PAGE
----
I first wrote about Johan Liedgren in November of last year. If you have not read that post, check it out here.
His most recent film continues to gain momentum and with recent shifts in the United States — it has gained even more importance. I’m quite literally pasting an interview Kate Shifman conducted with Mr. Liedgren last year. I do so with Ms. Shifman’s permission.
Johan Liedgren’s most recent feature film displays something very rare: a strong female protagonist who finds a very big voice in sexual controversy and moral complexity.
A witty, intense and unpredictable tale fusing rapid-ﬁre chamber-drama with fearless acting and relentless cinematic appeal, “The Very Private Work of Sister K” starts with the story of a young nun accused of grave transgressions, who rises to battle the oldest of beliefs as the true nature of sexuality is put on trial. Award-winning director Johan Liedgren teams up with director of photography Zia Mohajerjasbi and actress Liza Curtiss as Sister K in “…a modern bar-fighting lovechild of Eyes Wide Shut and 12 Angry Men.”
I called Mr. Liedgren at his house in Seattle on a Wednesday afternoon in early December, curios about a male artist’s relationship to what Hollywood has been struggling with for such a long time: strong and complex female characters.
Kate Shifman: There is a scene where the female protagonist Sister K keeps telling the older male priests the sexual relationship she had was “…not just sex.”
Johan Liedgren: Sex is never just about sex.
KS: They say that it was simple. She says… it was complicated.
JL: She says it was complex. Human sexuality is complex. Not necessarily complicated. We all know how babies are made. Good sex is something very different.
KS: Complicated and complex – what is the difference?
JL: I feel like I am getting set-up to mansplain. (laughter)
KS: What’s the difference to you?
JL: One has many moving parts. The other can be simple but still mean many things on many levels. I should really look that up…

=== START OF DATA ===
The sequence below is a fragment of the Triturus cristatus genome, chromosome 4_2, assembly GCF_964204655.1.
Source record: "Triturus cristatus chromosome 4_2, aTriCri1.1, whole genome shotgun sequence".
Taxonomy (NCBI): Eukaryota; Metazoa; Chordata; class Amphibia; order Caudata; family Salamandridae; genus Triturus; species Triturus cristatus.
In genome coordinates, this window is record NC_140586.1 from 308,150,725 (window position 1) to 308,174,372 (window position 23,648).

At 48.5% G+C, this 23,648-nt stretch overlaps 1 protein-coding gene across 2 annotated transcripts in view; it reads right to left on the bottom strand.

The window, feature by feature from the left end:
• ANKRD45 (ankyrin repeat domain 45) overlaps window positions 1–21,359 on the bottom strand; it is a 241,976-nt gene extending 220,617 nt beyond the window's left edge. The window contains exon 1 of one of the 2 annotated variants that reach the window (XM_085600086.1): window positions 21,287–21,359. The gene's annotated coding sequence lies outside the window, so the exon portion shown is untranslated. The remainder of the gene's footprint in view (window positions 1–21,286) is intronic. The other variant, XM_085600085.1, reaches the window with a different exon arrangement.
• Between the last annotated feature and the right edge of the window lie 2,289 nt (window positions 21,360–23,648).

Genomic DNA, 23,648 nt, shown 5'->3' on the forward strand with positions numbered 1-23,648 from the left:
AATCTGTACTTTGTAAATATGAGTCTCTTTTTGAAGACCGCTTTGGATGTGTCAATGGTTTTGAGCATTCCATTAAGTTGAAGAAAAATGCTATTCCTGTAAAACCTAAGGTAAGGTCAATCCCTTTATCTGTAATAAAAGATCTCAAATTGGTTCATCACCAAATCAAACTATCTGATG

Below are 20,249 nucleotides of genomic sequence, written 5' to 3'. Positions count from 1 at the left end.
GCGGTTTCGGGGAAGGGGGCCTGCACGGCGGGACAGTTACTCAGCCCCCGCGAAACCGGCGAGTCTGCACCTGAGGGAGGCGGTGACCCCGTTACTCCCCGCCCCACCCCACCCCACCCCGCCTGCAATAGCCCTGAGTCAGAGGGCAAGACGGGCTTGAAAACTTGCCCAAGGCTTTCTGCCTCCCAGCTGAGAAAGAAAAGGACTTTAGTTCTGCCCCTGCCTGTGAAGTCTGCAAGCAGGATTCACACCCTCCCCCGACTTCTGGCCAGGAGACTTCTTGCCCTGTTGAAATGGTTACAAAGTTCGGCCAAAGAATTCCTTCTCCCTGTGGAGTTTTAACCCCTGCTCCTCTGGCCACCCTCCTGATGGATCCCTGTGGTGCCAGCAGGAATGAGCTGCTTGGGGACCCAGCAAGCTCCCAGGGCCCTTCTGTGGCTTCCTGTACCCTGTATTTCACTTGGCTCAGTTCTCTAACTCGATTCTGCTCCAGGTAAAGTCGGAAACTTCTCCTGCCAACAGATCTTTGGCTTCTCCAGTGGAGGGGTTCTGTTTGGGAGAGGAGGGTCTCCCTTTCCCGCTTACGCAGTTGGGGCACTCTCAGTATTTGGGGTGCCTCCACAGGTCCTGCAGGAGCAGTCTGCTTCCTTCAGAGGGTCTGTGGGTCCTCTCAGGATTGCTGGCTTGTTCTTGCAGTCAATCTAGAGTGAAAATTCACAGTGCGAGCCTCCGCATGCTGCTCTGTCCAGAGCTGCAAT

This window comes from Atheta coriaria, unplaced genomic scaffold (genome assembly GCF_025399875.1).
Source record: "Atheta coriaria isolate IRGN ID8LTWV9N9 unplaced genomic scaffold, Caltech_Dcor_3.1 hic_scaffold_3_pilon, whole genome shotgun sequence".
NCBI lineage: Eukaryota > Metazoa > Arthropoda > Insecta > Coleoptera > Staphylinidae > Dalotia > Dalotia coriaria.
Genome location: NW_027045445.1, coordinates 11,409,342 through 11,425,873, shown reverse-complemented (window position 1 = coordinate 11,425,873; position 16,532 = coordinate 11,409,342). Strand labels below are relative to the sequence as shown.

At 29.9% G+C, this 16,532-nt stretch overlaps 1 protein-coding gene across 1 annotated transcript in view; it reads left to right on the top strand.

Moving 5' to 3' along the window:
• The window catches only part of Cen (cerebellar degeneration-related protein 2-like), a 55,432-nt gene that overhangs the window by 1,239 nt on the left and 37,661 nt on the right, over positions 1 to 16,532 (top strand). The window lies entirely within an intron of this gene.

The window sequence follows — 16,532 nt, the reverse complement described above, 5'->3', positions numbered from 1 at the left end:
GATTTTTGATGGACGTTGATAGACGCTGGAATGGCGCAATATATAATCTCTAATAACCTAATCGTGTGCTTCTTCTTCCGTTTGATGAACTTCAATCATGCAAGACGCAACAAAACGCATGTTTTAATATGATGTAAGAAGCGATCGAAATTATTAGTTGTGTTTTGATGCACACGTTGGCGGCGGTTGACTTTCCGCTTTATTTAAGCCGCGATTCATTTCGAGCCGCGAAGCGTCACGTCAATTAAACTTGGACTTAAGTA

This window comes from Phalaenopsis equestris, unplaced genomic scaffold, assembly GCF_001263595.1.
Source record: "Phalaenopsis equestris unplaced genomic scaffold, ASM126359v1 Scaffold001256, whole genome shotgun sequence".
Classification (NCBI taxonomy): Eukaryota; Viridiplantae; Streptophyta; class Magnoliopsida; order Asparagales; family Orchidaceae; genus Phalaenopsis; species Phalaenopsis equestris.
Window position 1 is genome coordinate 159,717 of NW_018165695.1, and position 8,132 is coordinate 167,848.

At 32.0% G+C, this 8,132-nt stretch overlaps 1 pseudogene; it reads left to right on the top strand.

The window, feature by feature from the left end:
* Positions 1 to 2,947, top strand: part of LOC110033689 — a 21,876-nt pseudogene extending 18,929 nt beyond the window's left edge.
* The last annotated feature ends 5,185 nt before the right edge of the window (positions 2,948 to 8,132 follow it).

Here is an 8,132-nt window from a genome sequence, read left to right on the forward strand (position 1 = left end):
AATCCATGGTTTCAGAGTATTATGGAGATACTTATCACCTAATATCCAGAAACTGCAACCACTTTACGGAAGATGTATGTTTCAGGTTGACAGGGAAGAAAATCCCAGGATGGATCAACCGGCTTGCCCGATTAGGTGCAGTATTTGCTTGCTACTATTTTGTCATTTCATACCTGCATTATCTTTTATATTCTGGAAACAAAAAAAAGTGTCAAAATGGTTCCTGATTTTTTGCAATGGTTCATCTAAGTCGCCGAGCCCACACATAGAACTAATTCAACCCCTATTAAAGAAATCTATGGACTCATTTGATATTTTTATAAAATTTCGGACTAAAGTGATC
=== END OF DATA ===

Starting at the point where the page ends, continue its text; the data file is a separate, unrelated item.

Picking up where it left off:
KS: It is rare to see truly strong female characters. Especially from a male director. Is this a feminist film?
JL: I don’t know how much it matters that I am male. But yes, she is very strong. But for me it was never because she repeats some political line that fits an established feminist abstract narrative. Her strength is interesting because she finds her moral high ground in a very specific experience. And to make things more interesting, it’s fueled with religious context and a suitcase full of sexual taboos.
KS: But it’s different than “Spotlight” in many ways.
JL: The obvious ways, sure. And it’s more fun to watch. But even more so because it serves as allegory rather than dramatized documentary.
KS: What you describe could have happened.
JL: It did happen… I can’t find the details but I think a similar case 20 years ago in Denmark. A civil case of a nun who thought her patient needed sexual attention on a regular basis. And just as I was editing the Sister K, New York Times did an article on Anna Stubbenfelt – the therapist who fell in love with and slept with a much younger severely autistic boy. Fascinating. And complex.
“Kicking in already open doors. All film makers should stay away from that and aim higher. “
KS: Could this film have been done with a male nurse?
JL: Sure. But you would have to play against the cliche’s or you would be re-making Spotlight. And that’s not me. Too easy. It can’t be predictable.
KS: Could it be about something other than sex?
JL: Of course. But not for me, and not for this story. Sexuality has a absolutely singular place in our lives. It’s an everyday need and deeply mysterious at the same time. It’s giving and taking. It’s familiar and yet always new somehow. Unmatched complexity. That’s why sexuality will always resonate with divinity for me. Those hips don’t lie. (laugh) But hey, don’t forget what Sister K did to her patient.
KS: And still we root for Sister K.
JL: I agree, most people do. But you have to work for it, and you are constantly challenged in that position as the story twists and turns. And I think that is why the film turned out so well. It was not an easy project.
KS: Too controversial?
KS: Are you actively staying away from politics?